BRASILIA, May 4- Industrial output in Brazil probably fell in March for a second straight month on falling auto and steel production, increasing expectations that Latin America's largest economy will tumble into a recession. Brazil's economy, hurt by a combination of high inflation, rising interest rates and tighter government spending, is expected to shrink...» Read More
Most Fed officials thought interest rates weren't too low at the August meeting, but they also expected their next move would be to boost rates, minutes show.
First, let me say that I don’t believe in month-to-month data when it comes to the housing market; I think it’s far too volatile, whether it’s prices, sales or even mortgage applications (the mortgage bankers issue a three-month moving average, which is much more accurate). That said, I want to talk about home prices today...
I was heartened to learn Monday that there is actually a price point at which buyers are willing to get back into today’s housing market -- despite the fact that economists, builders and the CEOs of Fannie and Freddie all say that house prices will continue to fall. But don't pop the champagne corks just yet.
As U.S. Fed chiefs met in Jackson Hole, Wyoming to discuss ways of preventing another credit crisis, CNBC's Steve Liesman asked top economic minds for their insight on the government's actions.
Federal Chairman Ben Bernanke indicated the Fed should be able to keep interest rates low for some time, as the recent drop in commodity prices should reduce the threat of inflation.
It's hard to say whether Wall Street's fear of itself or rising oil prices will be more of an impediment for stocks this week. Both of those trends were apparent Tuesday and could continue to hang over the market Wednesday.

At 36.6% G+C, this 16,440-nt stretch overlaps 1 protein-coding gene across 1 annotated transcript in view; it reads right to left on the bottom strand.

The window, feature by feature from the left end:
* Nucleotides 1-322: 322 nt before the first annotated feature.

Inflation and housing data and retailers' earnings could contribute to Wall Street's early direction Tuesday. But the stock market will continue to fret over the financial sector and worry through every move in the oil markets.
Bill Gross, founder and chief investment officer of Pimco, does not believe the U.S. Federal Reserve will raise interest rates, he told CNBC on Friday.
I’m always asking the question: If there are so many lenders and so many programs trying to help troubled borrowers, why do the foreclosure numbers keep going up?
It's hard to see Friday's markets as anything but volatile after this past week's wild swings. But if there are no out of the ordinary events, traders say the stock market just might quiet down late in the session as investors head off for one of the final weekends of the summer.
RealtyTrac, the online foreclosure sale site, put out its monthly report today, and it shows foreclosure filings on 272,171 properties in July. That’s up 55% from a year ago.
In response to weak employment news (for example, claims for jobless benefits increases their most in 16 years in July) and a downgrade by the Bank of England in its assessment of England's economic outlook, expectations for interest rate cuts from the Bank of England ramped up today.
The number of U.S. workers filing new claims for jobless benefits fell by 10,000 last week but remained at levels that show labor markets under severe strain.
Costlier energy and food helped push July prices up, but oil prices have begun to decline and analysts hope that the worst might be over.
The euro zone economy recorded its first ever contraction in the second quarter, pulled down by falling activity in its biggest economies, which could lead to a technical recession.
China's industrial output growth slowed to 14.7% in the year to July, a 19-month low, as manufacturers struggled with weakening export demand and rising input costs, the government said on Thursday.
Stocks will be on inflation watch Thursday. Volatile trading in oil and commodities promises to spill into the stock market again. On Wednesday, energy and other commodities rose, reversing a selling trend and worrying investors, who have been hoping for a reprieve from inflation.
So how do you report a 34 percent drop in revenue, a 35% drop in net contracts and a nearly 20% cancellation rate and still come out as the darling of the home building analysts? Welcome to today’s housing market.
High-yield corporate bonds are set to make good returns and are a more attractive way of buying into the credit space than bank shares which remain very volatile, Charlie Morris, manager of global trend fund at HSBC Investments told CNBC Wednesday.
An August poll of fund managers showed a shift in favor of U.S. assets with a more positive attitude towards the dollar.